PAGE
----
The Tennessee House Select Committee on Redistricting held its first of many meetings on Wednesday, starting the process of refitting the Volunteer State’s legislative districts to correspond to population changes.
“Over the course of the next several months, this committee will work together to develop a fair and constitutional redistricting plan for the state House, Senate and Congress,” Committee Chair Curtis Johnson (R-TN-Clarksville) said.
Johnson is tasked with the general redistricting plan for the state House of Representatives and therefore must coordinate legislation to effect redistricting maps for all state and federal legislative districts. Redrawing of these maps happens once every 10 years following the publication of new U.S. Census figures determining how many people reside in America and where.
State-level redistricting data from the 2020 Census was released on August 12 and shows an increase in Tennessee’s population of 8.9 percent over the previous decade for a 2020 total of 6,910,840. Despite that, 30 of Tennessee’s counties have seen their populations decline over the last decade, the vast majority of those being on or near the state’s western and northeastern borders. High population growth has been concentrated in central Tennessee, with Trousdale, Williamson and Rutherford counties each seeing their populations rise by over 30 percent.
“For Tennessee, what we saw was vastly uneven growth,” Doug Himes, counsel to the committee, explained to attendees.
As a result of these growth patterns, state House, state Senate and congressional districts are expected to grow geographically in the west and shrink spatially in central Tennessee.
Once redistricting is finalized, every district should end up with nearly the same number of residents: 767,871 in the case of Tennessee’s nine congressional districts, 209,419 in the case of 33 state Senate districts and 69,806 for 99 state House districts. The state Constitution advises that counties generally should not be divided between districts, though such divisions are sometimes necessary to comply with the federal stipulation of one-person-one-vote.
Private citizens and organizations who wish to offer redistricting plans for consideration may submit their plans through a member of the state House for delivery to the Select Committee on Redistricting by noon on November 12. Such plans must comply with the Voting Rights Act and both the federal and state constitutions. They must be in electronic format and generated through a program called Maptitude for Redistricting or created in a format that can be imported into that program.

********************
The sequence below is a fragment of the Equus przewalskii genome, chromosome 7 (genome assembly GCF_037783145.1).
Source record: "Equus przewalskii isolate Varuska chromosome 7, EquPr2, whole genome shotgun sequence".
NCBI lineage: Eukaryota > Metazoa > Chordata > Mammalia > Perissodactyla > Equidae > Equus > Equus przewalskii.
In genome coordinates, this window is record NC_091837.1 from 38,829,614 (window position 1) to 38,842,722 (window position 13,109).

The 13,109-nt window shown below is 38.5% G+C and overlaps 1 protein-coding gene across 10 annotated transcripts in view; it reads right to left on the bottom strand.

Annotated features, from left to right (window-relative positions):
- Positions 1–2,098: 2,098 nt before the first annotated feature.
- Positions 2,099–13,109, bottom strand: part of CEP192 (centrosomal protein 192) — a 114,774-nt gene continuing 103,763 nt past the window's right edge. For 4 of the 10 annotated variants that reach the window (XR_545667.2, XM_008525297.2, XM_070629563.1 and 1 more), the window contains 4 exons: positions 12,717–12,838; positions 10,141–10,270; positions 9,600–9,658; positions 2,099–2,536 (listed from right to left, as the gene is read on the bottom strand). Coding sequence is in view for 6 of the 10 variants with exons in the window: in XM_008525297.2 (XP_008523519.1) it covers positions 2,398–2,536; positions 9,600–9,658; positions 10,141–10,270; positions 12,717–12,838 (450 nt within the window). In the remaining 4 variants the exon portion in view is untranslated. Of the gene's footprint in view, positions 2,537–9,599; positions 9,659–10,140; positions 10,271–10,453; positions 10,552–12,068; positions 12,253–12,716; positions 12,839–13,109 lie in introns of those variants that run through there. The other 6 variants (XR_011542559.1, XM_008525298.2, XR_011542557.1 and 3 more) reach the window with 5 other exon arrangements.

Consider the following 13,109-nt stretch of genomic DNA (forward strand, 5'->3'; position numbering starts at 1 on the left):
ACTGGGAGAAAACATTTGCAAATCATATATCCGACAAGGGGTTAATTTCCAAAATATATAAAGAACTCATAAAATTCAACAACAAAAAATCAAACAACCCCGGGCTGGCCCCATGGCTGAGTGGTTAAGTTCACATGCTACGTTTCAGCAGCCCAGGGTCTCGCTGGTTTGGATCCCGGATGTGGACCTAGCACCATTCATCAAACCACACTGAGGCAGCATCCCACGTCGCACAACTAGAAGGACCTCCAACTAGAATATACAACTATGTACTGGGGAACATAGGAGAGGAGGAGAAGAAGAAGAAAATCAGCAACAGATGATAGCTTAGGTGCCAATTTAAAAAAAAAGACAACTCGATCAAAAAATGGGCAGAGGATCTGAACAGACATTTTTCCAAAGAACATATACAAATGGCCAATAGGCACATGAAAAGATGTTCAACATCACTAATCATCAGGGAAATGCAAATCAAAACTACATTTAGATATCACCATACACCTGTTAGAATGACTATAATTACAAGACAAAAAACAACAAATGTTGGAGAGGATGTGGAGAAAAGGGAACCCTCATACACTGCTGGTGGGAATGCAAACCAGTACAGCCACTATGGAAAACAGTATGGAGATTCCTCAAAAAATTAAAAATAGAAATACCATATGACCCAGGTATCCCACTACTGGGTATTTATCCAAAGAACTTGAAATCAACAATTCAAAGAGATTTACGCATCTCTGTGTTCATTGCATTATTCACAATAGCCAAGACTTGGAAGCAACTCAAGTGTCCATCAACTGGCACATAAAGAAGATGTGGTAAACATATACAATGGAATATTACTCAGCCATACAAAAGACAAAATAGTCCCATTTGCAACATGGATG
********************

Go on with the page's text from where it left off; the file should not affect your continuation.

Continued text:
State Rep. William Lamberth (R-Portland) commended Tennessee House Speaker Cameron Sexton (R-Crossville) for forming what to Lamberth’s recollection is the first bipartisan House Select Committee on Redistricting. He urged Tennesseeans of all political persuasions to submit their proposals to the committee as redistricting goes forward.
“I think [bipartisanship] sets the right tone for this,” Lamberth said. “Tennessee has grown, our numbers have changed [and] we want to hear from you: Don’t let the fact that it’s a statewide plan that you need to submit intimidate you in any way. If there’s an area that you’re really focused on, submit that plan, but let us know that you’re really focused the most on one area.”
A number of party officials and political dignitaries provided public comment at the meeting. Among them was U.S. Rep. Jim Cooper (D-TN-5), who urged the committee to pursue redistricting that leaves districts as close to their current formations as possible.
He opened his remarks by quoting late fellow Democrat Tommy Burnett, who had served as majority leader of the Tennessee state House: “There are two things you don’t mess with: your wife and your district—and not necessarily in that order.”
Cooper mentioned that in the four previous rounds of redistricting he has undergone as a lawmaker, a bipartisan effort has been made to ensure that districts don’t change dramatically. A representative of all of Davidson and Dickson counties as well as most of Cheatham County, the congressman emphasized the constitutional preference not to split counties.
“The general feeling was: Let’s keep the districts as close to the same as you can, given the constitutional and population requirements,” he said. “That’s generally what’s been done. I hope and pray for Nashville’s sake, that’s done this time.”
James Garrett, chair of the Davidson County Republican Party, noted there is currently significant overpopulation, relative to average district population, in his county’s four state Senate districts and most of its 10 state House districts.
“As a Republican in this county, we feel very underrepresented,” Garrett said. “But I think your mission is to divide by population and not by politics.”
Jenn Foley, chair of the Williamson County Democratic Party, spoke to committee members about the significant growth her county has experienced over the last decade. The population increase in that jurisdiction has heavily favored Democrats in recent elections.
Foley said that the roughly 50,000 Democrats in Williamson are “very concerned about how redistricting will impact our state legislative districts.” Specifically, she expressed regret that the county’s two largest cities—Franklin and Spring Hill—are respectively divided into three and two House districts.
Information on redistricting plans and state population figures can be found on the House Select Committee on Redistricting’s website at https://www.capitol.tn.gov/house/committees/Redistricting.aspx.
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